Here is a slideshow of photographs taken by Timothy Phan for Youth Journalism International of flooding in the Brisbane, Australia suburbs of Oxley and Westlake:
This is part of a project coordinated by YJI Reporter Nancy Hsu that includes stories and pictures detailing the massive flooding in Queensland and the city of Brisbane. Keep checking back regularly. We have more to come.
BRISBANE, Queensland, Australia – As the flood waters begin to recede, Queensland Premier Anna Bligh said Queensland now faces a reconstruction task of a post-war magnitude.
“That is how we are seeing it and that is the sort of steely determination that it will require to overcome what we have seen in the last three weeks,” said Bligh during a Thursday morning press conference.
As a state and nation weeps for the lost and begins confronting the challenge that lies ahead, Bligh reminded citizens of their strength.
“I want us to remember who we are,” Bligh said. “We are Queenslanders. We’re the people that they breed tough north of the border. We’re the ones that they knock down and we get up again. I said earlier this week that this weather may break our hearts and it is doing that, but it will not break our will and in the coming weeks and coming months we are going to prove that beyond any doubt.”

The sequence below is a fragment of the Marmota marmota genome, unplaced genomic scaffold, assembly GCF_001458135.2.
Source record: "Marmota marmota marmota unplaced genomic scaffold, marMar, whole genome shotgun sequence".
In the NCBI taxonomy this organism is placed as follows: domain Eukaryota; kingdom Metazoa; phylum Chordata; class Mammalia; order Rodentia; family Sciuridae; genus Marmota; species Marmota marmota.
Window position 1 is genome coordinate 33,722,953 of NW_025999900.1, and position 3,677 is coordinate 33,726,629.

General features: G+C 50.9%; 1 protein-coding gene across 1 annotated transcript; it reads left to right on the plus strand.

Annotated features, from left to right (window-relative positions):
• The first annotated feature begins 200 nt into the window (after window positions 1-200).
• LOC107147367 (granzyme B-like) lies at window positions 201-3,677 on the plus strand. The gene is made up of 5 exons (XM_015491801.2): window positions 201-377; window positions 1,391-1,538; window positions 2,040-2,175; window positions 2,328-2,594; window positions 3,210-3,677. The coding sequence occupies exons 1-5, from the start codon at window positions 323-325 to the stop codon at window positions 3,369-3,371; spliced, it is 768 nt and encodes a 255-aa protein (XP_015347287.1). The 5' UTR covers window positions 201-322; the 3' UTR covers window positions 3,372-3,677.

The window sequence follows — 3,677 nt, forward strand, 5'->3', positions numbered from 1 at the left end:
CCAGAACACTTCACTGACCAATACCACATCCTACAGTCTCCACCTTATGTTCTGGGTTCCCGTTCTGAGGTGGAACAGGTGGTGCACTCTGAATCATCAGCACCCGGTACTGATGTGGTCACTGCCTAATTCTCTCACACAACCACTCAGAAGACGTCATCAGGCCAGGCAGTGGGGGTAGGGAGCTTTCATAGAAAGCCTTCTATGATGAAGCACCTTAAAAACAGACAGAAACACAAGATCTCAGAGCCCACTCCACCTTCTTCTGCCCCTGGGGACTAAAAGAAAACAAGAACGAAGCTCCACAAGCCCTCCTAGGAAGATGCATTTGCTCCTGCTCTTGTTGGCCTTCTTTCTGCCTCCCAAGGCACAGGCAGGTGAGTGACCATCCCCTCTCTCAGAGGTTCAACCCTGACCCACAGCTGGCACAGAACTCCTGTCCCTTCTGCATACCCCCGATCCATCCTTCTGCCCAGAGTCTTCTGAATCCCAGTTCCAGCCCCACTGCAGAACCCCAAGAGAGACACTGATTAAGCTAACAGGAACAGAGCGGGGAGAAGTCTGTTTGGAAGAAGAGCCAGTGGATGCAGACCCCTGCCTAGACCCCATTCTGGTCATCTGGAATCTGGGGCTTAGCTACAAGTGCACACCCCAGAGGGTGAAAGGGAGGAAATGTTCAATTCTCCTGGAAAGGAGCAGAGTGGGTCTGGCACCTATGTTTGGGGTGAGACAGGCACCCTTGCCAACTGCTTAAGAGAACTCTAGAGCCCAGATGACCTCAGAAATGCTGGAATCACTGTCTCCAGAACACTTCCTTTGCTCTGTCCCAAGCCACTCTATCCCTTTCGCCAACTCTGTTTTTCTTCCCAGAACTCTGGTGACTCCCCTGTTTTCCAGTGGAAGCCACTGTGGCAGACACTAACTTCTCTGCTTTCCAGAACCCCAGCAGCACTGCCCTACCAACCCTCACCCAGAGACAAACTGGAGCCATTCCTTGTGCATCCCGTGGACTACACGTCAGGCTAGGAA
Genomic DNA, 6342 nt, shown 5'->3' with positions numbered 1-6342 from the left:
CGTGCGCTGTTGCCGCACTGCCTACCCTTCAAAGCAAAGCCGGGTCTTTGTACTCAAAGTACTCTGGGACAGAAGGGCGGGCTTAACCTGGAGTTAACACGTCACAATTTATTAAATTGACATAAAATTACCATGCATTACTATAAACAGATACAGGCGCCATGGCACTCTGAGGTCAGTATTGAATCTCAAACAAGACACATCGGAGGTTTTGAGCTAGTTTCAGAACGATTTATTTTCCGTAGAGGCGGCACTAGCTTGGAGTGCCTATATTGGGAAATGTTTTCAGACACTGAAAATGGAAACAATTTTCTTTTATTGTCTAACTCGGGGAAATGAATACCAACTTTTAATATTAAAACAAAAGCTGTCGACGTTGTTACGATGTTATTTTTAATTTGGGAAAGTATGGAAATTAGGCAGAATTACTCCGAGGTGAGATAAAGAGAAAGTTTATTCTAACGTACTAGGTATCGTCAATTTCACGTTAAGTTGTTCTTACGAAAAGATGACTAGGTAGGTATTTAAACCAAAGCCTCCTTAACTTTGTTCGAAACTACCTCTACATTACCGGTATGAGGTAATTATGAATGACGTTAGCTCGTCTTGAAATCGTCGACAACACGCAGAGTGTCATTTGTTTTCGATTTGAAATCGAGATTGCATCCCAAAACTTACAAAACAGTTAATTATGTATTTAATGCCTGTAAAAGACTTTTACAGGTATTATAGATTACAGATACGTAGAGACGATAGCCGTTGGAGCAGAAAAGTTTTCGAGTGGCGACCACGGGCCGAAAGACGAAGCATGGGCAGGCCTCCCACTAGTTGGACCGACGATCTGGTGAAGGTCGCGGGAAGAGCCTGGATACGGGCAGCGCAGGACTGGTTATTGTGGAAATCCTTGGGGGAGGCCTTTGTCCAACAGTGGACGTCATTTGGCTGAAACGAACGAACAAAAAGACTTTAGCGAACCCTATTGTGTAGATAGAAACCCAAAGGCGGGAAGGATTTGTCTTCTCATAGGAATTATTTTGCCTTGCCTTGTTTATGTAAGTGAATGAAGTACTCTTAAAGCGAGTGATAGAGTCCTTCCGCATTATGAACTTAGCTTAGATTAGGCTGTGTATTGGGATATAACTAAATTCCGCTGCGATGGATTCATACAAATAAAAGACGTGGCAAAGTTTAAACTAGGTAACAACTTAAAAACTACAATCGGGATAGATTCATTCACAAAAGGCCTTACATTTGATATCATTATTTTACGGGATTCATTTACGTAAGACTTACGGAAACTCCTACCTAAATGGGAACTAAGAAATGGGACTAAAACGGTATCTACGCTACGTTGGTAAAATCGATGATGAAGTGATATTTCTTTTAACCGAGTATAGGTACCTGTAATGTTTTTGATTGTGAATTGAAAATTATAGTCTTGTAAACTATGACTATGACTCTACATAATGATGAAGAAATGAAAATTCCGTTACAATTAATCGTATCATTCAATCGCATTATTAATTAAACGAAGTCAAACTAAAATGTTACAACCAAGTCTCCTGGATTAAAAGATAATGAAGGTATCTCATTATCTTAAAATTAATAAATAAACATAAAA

In a later press conference, Bligh warned residents to keep safety in mind as she told of the city’s first flood-related death.
“It is still a very dangerous situation in and around the streets and suburbs of Brisbane,” Bligh said.
Bligh confirmed the death of a 24-year-old man at Durack that morning.
“Early reports indicated that a man walked around a road closed site into a property that is believed to be his father’s property to check that property,” the premier said. “Unfortunately as he walked he was sucked into a storm water drain. His body has now been recovered and it is reported that this man has died.”
State disaster coordinator Ian Stewart said that the young man’s death “is exactly what we were afraid would happen. It is avoidable and will be avoidable if people just wait a little while until those areas are made safe.”